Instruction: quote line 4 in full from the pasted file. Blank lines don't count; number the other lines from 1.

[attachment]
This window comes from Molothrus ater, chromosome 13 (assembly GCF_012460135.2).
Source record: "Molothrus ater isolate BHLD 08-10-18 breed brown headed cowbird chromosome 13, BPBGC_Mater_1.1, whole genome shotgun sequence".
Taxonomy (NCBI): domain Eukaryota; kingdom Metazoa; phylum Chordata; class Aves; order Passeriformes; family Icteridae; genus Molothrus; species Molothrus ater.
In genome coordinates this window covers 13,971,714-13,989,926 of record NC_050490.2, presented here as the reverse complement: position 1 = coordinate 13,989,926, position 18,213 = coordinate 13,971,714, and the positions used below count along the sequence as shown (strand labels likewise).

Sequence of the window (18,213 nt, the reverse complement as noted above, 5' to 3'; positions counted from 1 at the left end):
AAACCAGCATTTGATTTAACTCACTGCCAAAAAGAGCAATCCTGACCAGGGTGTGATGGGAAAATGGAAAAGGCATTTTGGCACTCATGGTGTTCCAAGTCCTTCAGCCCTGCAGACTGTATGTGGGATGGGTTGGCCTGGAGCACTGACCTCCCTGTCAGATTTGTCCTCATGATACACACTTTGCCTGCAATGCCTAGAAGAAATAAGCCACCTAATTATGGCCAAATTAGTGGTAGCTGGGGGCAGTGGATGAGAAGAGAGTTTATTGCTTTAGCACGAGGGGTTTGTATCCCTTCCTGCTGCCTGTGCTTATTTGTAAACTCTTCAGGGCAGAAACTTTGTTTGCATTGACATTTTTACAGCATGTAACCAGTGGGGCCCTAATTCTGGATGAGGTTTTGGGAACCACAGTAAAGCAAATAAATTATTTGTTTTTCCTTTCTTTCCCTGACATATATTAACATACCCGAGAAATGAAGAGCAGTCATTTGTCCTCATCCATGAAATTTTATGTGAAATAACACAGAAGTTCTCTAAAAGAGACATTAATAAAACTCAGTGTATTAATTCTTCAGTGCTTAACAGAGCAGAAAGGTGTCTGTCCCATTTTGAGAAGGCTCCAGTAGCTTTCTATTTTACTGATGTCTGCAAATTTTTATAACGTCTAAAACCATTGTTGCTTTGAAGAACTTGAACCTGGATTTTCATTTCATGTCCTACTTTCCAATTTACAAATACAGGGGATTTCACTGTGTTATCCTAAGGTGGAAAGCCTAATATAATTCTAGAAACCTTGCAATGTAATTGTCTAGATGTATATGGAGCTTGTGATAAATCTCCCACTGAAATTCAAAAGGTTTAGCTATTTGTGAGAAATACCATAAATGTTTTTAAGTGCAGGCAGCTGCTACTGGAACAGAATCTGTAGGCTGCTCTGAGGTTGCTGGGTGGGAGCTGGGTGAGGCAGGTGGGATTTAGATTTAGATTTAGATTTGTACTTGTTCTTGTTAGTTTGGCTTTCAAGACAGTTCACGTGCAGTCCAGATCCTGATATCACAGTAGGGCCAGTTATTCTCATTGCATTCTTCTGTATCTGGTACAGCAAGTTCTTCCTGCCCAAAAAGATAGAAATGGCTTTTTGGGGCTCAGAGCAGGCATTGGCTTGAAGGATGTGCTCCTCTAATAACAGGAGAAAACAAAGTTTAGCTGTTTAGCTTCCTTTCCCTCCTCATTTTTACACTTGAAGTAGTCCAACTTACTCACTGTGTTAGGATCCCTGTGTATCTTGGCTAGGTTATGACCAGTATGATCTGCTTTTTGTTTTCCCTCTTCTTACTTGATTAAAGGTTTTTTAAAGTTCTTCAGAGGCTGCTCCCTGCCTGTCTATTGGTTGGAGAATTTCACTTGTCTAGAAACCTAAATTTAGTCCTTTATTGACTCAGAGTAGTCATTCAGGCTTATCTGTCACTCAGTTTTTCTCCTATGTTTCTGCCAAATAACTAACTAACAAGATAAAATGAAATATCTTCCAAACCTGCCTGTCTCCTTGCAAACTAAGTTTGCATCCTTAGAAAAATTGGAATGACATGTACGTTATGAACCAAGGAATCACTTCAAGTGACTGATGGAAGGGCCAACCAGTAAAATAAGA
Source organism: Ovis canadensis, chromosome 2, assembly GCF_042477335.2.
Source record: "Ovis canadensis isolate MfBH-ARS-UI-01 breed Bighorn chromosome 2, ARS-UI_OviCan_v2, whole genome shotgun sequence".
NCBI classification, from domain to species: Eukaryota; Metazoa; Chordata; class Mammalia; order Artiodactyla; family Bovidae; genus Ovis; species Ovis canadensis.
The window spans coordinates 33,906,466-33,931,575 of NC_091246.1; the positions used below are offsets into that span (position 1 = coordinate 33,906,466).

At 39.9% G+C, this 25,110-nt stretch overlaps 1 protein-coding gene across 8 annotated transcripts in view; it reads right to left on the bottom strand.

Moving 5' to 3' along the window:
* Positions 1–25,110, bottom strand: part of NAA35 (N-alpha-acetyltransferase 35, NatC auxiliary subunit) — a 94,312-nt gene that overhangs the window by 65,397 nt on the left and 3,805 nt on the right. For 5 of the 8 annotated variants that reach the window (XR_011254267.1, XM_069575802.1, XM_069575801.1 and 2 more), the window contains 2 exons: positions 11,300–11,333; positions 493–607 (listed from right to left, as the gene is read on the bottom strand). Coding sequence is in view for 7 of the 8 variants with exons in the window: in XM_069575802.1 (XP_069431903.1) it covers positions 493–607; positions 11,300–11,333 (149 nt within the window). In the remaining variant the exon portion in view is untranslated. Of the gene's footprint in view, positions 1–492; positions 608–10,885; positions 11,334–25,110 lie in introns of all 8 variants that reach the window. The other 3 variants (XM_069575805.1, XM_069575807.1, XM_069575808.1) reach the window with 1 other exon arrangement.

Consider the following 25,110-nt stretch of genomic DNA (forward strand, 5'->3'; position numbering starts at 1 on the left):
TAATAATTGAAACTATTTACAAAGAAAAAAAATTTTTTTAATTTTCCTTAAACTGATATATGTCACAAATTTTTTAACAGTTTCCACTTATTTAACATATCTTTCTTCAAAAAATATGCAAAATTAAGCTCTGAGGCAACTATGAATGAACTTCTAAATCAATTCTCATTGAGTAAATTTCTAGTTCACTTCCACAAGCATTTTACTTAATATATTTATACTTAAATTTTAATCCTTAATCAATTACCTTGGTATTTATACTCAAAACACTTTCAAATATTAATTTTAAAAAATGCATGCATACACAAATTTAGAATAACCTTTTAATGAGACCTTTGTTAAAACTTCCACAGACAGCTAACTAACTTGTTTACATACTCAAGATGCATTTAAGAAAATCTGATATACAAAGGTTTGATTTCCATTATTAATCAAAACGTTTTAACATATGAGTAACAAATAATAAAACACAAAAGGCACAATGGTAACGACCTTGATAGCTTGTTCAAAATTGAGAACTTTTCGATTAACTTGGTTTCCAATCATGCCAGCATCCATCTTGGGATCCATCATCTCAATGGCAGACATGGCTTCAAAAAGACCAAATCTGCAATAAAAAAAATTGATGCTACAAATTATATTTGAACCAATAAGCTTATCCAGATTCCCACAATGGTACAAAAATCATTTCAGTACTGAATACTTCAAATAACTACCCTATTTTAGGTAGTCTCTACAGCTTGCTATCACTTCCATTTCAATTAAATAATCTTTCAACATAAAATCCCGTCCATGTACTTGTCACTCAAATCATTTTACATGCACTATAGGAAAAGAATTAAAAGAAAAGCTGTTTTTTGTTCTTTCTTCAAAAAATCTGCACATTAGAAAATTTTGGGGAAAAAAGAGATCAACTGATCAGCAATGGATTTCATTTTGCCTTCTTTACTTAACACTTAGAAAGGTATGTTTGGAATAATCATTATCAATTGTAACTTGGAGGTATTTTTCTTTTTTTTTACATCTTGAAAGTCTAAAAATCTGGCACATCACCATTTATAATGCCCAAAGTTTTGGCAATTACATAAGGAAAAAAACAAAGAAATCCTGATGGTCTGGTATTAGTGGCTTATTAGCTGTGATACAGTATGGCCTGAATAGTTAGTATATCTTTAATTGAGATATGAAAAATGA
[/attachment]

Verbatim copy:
In genome coordinates this window covers 13,971,714-13,989,926 of record NC_050490.2, presented here as the reverse complement: position 1 = coordinate 13,989,926, position 18,213 = coordinate 13,971,714, and the positions used below count along the sequence as shown (strand labels likewise).